Susan Colantuono – TRANSCRIPT
Women represent 50 percent of middle management and professional positions but the percentages of women at the top of organizations, like Kathleen Murphy, whom you’ve heard, and Gail Goodman who’s speaking later, represent not even a third of that number. So some people hear that statistic and they ask, why do we have so few women leaders? But I look at that statistic and if you, like me, believe that leadership manifests at every level, you would see that there’s a tremendous, awesome resource of leaders who are leading in middle management, which raises a different question: “Why are there so many women mired in the middle, and what has to happen to take them to the top?” So some of you might be some of those women who are in middle management and seeking to move up in your organization.
Well, Tonya is a great example of one of these women. I met her two years ago. She was a vice president in a Fortune 50 company. And she said to me with a sense of deep frustration, “I’ve worked really hard to improve my confidence and my assertiveness and develop a great brand. I get terrific performance evals from my boss. My 360s in the organization let me know that my teams love working for me. I’ve taken every management course that I can here. I’m working with a terrific mentor and yet I’ve been passed over twice for advancement opportunities, even when my manager knows that I’m committed to moving up and even interested in an international assignment. I don’t understand why I’m being passed over.”
So what Tonya doesn’t realize is that there’s a missing 33 percent of the career success equation for women, and it’s understanding what this missing 33 percent is that’s required to close the gender gap at the top. So if you have listened to Sheryl Sandberg’s TED Talk, get ready for women in leadership 20. In order to move up in organizations, you have to be known for your leadership skills. And this would apply to any of you, women or men. It means that you have to be recognized for using the greatness in you to achieve and sustain extraordinary outcomes by engaging the greatness in others.
Put in other language, it means you have to use your skills and talents and abilities to help the organization achieve its strategic financial goals and do that by working effectively with others, inside of the organization and outside. And although all three of these elements of leadership are important when it comes to moving up in organizations, they aren’t equally important. So pay attention to the green box as I move forward.
In seeking and identifying employees with high potential, the potential to go to the top of organizations, the skills and competencies that relate to that green box are rated twice as heavily as those in the other two elements of leadership. These skills and competencies can be summarized as business, strategic and financial acumen.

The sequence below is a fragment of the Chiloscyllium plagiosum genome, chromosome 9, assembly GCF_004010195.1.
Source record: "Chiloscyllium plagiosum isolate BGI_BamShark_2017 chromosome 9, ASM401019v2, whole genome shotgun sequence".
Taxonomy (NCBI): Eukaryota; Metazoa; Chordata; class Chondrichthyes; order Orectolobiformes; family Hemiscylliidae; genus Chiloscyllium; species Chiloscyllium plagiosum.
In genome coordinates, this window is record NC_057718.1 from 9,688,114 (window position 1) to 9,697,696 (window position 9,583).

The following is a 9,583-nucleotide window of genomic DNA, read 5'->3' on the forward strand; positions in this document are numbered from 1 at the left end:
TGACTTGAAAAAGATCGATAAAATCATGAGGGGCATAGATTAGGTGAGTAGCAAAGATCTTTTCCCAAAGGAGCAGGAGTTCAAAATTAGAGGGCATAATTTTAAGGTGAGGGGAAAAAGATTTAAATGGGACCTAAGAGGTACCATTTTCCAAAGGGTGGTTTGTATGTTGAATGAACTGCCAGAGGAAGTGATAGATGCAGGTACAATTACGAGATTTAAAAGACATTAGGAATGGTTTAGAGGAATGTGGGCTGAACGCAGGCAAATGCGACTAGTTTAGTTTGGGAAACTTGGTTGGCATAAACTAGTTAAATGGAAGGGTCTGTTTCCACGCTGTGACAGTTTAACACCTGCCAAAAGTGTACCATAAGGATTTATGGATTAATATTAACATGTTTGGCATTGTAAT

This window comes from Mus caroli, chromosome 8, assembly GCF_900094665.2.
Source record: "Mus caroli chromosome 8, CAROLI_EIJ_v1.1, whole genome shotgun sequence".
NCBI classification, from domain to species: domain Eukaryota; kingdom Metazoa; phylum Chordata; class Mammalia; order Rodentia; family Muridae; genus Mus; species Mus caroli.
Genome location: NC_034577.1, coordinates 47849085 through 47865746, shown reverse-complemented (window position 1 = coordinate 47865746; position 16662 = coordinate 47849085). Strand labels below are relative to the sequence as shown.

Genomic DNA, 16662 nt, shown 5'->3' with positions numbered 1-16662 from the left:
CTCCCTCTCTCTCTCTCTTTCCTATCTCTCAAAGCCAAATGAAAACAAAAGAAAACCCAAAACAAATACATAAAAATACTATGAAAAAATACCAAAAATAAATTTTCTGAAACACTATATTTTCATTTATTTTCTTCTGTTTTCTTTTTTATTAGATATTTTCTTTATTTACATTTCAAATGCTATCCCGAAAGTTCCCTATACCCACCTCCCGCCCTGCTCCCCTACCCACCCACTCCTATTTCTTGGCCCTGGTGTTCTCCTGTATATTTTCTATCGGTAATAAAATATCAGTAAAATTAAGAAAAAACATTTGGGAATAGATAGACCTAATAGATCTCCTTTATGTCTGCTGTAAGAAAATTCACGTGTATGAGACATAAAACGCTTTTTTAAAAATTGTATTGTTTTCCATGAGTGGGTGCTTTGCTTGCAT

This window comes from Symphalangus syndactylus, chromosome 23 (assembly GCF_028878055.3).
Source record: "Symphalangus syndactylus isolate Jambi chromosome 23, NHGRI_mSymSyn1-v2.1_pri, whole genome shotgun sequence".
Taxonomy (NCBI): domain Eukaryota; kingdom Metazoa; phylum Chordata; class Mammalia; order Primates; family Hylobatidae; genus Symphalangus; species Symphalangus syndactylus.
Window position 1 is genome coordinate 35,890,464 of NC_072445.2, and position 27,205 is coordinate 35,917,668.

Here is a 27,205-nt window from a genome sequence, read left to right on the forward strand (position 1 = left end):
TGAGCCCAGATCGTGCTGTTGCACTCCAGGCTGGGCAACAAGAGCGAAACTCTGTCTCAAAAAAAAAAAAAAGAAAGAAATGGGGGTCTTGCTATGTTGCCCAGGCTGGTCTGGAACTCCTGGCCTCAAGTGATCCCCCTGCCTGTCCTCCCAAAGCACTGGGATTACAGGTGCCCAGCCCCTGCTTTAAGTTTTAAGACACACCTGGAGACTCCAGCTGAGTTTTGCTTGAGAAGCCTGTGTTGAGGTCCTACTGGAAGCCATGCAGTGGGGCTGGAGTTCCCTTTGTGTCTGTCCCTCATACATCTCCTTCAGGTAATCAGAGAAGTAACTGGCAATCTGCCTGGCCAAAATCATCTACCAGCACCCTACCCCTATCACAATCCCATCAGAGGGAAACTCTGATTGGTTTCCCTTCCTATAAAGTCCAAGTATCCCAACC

In other words, this skill set has to do with understanding where the organization is going, what its strategy is, what financial targets it has in place, and understand your role in moving the organization forward. This is that missing 33 percent of the career success equation for women. Not because it’s missing in our capabilities or abilities, but because it’s missing in the advice that we’re given. Someone’s affirming that that’s been their experience. Here’s what I mean by that.
Five years ago, I was asked to moderate a panel of executives, and the topic for the evening was “What do you look for in high-potential employees?” So think about the three elements of leadership as I summarize for you what they told me. They said, “We look for people who are smart and hardworking and committed and trustworthy and resilient.” So which element of leadership does that relate to? Personal greatness. They said, “We look for employees who are great with our customers, who empower their teams, who negotiate effectively, who are able to manage conflict well and are overall great communicators.” Which element of leadership does that equate to? Engaging the greatness in others.
And then they pretty much stopped. So I asked, “Well, what about people who understand your business, where it’s going, and their role in taking it there? And what about people who are able to scan the external environment, identify risks and opportunities, make strategy or make strategic recommendations? And what about people who are able to look at the financials of your business, understand the story that the financials tell, and either take appropriate action or make appropriate recommendations?”
And to a man, they said, “That’s a given.” So I turned to the audience of a 150 women and I asked, “How many of you have ever been told that the door-opener for career advancement is your business, strategic and financial acumen, and that all the other important stuff is what differentiates you in the talent pool?” Three women raised their hand. And I’ve asked this question of women all around the globe in the five years since and the percentage is never much different. So this is obvious, right? But how can it be? Well, there are primarily three reasons that there’s this missing 33 percent in the career success advice given to women.
First of all, when organizations direct women toward resources that focus on the conventional advice that we’ve been hearing for over 40 years, there’s a notable absence of advice that relates to business, strategic and financial acumen. Much of the advice is emphasizing personal actions that we need to take, like become more assertive, become more confident, develop your personal brand. Things that Tonya has been working on. And advice about working with other people, things like learn to self-promote, get a mentor, enhance your network. And virtually nothing said about the importance of business, strategic and financial acumen.